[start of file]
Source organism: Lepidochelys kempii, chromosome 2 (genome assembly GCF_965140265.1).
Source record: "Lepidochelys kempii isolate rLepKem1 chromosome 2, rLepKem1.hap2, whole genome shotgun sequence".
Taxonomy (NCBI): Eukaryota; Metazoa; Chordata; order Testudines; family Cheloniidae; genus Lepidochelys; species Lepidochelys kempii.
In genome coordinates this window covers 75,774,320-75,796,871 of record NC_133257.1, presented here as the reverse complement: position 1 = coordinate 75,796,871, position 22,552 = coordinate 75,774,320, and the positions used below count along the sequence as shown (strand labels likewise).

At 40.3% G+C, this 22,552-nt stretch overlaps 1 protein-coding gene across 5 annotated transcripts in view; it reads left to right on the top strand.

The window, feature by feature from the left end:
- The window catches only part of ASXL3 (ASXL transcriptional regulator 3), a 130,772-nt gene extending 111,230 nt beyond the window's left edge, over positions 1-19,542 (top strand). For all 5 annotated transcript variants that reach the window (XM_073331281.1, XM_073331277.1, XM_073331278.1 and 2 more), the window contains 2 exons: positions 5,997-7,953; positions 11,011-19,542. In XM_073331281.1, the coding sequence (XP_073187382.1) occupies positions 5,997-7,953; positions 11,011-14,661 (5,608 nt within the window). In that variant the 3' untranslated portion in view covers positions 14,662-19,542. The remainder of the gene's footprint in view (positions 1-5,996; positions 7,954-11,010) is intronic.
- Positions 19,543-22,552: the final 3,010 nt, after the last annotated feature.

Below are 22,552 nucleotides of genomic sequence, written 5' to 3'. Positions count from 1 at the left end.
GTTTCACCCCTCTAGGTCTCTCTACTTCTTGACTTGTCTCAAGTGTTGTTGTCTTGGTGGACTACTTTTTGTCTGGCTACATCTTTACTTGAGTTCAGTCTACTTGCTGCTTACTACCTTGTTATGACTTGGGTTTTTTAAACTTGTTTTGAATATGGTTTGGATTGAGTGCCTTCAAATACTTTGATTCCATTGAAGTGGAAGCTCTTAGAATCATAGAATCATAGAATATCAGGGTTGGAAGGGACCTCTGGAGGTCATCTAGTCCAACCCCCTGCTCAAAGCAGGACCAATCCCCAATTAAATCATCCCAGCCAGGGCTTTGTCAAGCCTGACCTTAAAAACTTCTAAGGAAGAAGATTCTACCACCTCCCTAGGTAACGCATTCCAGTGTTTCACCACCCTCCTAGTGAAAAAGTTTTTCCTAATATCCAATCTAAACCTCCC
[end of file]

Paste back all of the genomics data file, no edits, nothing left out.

Source organism: Lepidochelys kempii, chromosome 2 (genome assembly GCF_965140265.1).
Source record: "Lepidochelys kempii isolate rLepKem1 chromosome 2, rLepKem1.hap2, whole genome shotgun sequence".
Taxonomy (NCBI): Eukaryota; Metazoa; Chordata; order Testudines; family Cheloniidae; genus Lepidochelys; species Lepidochelys kempii.
In genome coordinates this window covers 75,774,320-75,796,871 of record NC_133257.1, presented here as the reverse complement: position 1 = coordinate 75,796,871, position 22,552 = coordinate 75,774,320, and the positions used below count along the sequence as shown (strand labels likewise).

At 40.3% G+C, this 22,552-nt stretch overlaps 1 protein-coding gene across 5 annotated transcripts in view; it reads left to right on the top strand.

The window, feature by feature from the left end:
- The window catches only part of ASXL3 (ASXL transcriptional regulator 3), a 130,772-nt gene extending 111,230 nt beyond the window's left edge, over positions 1-19,542 (top strand). For all 5 annotated transcript variants that reach the window (XM_073331281.1, XM_073331277.1, XM_073331278.1 and 2 more), the window contains 2 exons: positions 5,997-7,953; positions 11,011-19,542. In XM_073331281.1, the coding sequence (XP_073187382.1) occupies positions 5,997-7,953; positions 11,011-14,661 (5,608 nt within the window). In that variant the 3' untranslated portion in view covers positions 14,662-19,542. The remainder of the gene's footprint in view (positions 1-5,996; positions 7,954-11,010) is intronic.
- Positions 19,543-22,552: the final 3,010 nt, after the last annotated feature.

Below are 22,552 nucleotides of genomic sequence, written 5' to 3'. Positions count from 1 at the left end.
GTTTCACCCCTCTAGGTCTCTCTACTTCTTGACTTGTCTCAAGTGTTGTTGTCTTGGTGGACTACTTTTTGTCTGGCTACATCTTTACTTGAGTTCAGTCTACTTGCTGCTTACTACCTTGTTATGACTTGGGTTTTTTAAACTTGTTTTGAATATGGTTTGGATTGAGTGCCTTCAAATACTTTGATTCCATTGAAGTGGAAGCTCTTAGAATCATAGAATCATAGAATATCAGGGTTGGAAGGGACCTCTGGAGGTCATCTAGTCCAACCCCCTGCTCAAAGCAGGACCAATCCCCAATTAAATCATCCCAGCCAGGGCTTTGTCAAGCCTGACCTTAAAAACTTCTAAGGAAGAAGATTCTACCACCTCCCTAGGTAACGCATTCCAGTGTTTCACCACCCTCCTAGTGAAAAAGTTTTTCCTAATATCCAATCTAAACCTCCC